An SMS mail-out, like any other marketing tool, exists to make a profit. If clients don’t react to your messages after reading them, then they’re not interesting for them. This shows that you don’t know your audience.
Before you start sending messages, it’s important to try to understand your customers and study their needs. How can this be done?
Create a customer portrait
A correctly compiled client portrait helps to understand which channels and marketing tools can be better used and what offers may interest your customers.
The client portrait is a collective image of your potential buyer, usually including the following characteristics:
- marital status,
- income level,
- place of residence (geography),
- sphere of employment,
- typical problems associated with their specific work,
- fears and desires,
The more detailed the portrait of the client is,the higher the chance of creating an offer well suited to the needs of your target audience. It helps to take into account as many personalised characteristics as possible, in the greatest possible detail.
“Sarah Smith, a stay at home mum, 37 years old, has no higher education and three school-age children, she shops online and loves watching the Great British Bake Off”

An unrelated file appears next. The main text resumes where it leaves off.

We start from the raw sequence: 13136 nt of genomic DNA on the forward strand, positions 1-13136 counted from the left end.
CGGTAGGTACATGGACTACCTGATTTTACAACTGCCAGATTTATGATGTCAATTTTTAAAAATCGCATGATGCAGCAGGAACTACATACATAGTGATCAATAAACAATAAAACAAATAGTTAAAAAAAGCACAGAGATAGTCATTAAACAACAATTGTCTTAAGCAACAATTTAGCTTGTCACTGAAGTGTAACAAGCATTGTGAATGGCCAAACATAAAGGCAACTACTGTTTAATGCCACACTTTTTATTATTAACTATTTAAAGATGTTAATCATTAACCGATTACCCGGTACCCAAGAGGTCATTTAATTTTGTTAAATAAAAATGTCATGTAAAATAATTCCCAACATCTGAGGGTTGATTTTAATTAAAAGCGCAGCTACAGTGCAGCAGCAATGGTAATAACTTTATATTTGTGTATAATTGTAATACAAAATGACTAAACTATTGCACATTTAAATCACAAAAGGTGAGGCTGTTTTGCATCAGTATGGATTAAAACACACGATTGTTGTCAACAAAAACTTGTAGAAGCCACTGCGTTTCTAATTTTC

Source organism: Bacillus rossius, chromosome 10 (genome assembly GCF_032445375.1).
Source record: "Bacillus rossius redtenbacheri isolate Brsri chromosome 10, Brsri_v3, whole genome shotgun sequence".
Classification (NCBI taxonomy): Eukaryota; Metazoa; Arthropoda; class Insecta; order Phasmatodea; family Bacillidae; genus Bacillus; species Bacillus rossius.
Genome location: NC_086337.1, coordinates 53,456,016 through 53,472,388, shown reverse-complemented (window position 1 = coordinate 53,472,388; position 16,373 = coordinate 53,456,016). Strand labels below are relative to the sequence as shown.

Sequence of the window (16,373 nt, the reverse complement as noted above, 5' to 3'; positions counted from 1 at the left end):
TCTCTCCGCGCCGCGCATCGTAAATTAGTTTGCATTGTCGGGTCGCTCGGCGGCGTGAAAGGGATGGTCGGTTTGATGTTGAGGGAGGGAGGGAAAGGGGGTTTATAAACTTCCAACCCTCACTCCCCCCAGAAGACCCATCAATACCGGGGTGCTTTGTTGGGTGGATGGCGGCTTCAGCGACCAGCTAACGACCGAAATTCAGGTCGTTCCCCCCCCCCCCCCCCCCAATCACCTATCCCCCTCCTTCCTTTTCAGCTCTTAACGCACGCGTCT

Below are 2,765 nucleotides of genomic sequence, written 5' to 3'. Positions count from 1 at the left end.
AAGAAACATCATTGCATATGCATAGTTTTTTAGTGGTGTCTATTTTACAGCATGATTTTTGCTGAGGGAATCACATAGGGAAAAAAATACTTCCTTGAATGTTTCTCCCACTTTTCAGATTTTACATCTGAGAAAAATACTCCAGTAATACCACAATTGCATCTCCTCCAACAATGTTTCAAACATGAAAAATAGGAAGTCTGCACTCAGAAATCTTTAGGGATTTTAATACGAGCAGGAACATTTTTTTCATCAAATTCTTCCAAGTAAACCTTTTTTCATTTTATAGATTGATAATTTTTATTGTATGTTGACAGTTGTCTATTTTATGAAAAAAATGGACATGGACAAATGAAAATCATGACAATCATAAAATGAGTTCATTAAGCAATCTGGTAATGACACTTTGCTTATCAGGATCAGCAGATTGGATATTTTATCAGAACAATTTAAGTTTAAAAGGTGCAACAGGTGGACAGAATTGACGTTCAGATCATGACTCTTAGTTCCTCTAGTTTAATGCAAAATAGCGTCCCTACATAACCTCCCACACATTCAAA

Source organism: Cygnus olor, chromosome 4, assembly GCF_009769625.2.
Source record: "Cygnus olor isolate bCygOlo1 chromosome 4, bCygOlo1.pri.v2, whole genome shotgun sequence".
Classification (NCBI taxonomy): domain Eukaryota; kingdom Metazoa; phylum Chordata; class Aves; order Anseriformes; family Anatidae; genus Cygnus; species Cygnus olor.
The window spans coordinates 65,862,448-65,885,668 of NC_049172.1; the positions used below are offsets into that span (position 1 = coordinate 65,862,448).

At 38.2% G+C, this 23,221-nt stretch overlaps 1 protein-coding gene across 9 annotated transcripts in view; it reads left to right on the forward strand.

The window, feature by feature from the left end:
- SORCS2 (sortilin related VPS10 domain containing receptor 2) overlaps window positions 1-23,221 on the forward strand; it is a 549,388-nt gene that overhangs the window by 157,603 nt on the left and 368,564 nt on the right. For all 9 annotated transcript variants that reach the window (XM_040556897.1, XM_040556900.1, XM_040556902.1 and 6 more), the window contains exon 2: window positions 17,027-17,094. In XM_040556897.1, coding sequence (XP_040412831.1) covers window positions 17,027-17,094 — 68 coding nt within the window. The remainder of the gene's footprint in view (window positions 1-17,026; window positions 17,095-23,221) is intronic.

You can divide your customers into several large and contrasting groups. Work out a portrait for each of them and make sure that all subscribers get interesting information.
Conduct a survey
What could be better than directly asking your customers what they want? By doing this, you can find out their needs and make the most profitable offer.
Here are some tips:
- Try to avoid questions that require only monosyllabic answers.
- Make the questions multiple choice, including an “other”, option.
- Ask a few open questions which elicit detailed answers.
- Choose an optimal number of questions, so that your clients don’t spend more than 10 minutes answering them.
- Don’t force customers to fill out a complex registration form or a set of mandatory fields.
- Motivate clients to pass the survey with a small gift or a bonus. Set a deadline, as this can increase the response rate.
Examine your competitors
See how other companies cope with the task of analysing their customers. It’s quite possible that they have already implemented a good idea, which can be borrowed.
Call or chat to direct or indirect competitors from time to time, note how they build a dialogue with clients, and draw conclusions.
It is not necessary to focus only on direct competitors in your field of activity. Good ideas can be found in companies operating in other spheres. You only have to adapt them to your business.
Your clients can help to develop your business. Understanding their needs and desires can allow you to make really interesting offers to them.